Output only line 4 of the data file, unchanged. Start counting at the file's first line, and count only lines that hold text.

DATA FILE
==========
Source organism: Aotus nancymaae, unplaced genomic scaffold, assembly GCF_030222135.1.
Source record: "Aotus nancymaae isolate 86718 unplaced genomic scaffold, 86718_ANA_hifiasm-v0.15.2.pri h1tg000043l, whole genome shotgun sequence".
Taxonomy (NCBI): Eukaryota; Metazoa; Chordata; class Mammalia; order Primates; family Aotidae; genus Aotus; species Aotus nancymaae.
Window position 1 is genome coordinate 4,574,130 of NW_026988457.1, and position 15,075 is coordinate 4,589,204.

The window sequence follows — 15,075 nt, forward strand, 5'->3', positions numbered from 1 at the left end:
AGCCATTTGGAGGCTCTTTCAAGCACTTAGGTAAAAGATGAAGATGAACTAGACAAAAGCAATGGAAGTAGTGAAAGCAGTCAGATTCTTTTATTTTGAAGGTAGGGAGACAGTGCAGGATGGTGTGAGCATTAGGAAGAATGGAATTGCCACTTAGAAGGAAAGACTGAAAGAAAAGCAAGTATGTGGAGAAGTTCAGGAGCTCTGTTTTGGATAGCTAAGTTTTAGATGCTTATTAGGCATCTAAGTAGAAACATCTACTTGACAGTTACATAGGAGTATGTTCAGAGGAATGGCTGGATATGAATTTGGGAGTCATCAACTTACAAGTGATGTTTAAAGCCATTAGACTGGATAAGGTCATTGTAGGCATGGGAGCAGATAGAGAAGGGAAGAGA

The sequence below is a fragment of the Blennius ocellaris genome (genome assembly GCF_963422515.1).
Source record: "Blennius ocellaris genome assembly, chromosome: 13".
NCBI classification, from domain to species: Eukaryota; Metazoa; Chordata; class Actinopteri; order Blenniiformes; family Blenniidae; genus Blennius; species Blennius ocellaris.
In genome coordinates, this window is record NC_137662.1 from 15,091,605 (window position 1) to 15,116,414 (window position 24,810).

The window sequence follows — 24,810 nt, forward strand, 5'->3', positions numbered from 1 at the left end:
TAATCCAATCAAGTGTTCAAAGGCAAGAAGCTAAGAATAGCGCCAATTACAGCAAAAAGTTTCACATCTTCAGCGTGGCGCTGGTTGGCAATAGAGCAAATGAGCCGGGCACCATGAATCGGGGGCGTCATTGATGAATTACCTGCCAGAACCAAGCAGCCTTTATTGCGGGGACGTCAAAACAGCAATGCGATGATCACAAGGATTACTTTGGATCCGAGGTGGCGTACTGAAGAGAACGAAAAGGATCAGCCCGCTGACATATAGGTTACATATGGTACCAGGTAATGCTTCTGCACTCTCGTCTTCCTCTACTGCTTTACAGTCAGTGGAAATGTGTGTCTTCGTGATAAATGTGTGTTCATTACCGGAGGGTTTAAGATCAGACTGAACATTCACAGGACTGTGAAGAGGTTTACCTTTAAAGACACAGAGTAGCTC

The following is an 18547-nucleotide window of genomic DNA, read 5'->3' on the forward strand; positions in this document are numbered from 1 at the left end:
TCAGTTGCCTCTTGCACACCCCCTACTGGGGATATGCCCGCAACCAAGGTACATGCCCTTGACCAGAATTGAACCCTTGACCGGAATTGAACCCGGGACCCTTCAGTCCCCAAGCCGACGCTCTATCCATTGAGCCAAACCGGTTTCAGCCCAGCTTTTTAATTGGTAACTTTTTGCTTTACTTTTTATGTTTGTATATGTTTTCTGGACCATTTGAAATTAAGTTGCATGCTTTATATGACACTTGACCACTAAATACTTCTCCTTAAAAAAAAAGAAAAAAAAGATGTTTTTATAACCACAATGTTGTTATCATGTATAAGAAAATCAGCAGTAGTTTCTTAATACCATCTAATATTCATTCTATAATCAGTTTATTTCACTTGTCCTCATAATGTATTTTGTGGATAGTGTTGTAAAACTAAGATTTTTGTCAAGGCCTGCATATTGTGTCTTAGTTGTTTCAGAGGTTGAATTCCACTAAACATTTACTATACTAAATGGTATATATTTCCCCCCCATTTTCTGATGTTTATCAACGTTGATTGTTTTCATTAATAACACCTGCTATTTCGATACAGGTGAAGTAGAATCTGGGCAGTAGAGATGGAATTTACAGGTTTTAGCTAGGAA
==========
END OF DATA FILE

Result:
Window position 1 is genome coordinate 4,574,130 of NW_026988457.1, and position 15,075 is coordinate 4,589,204.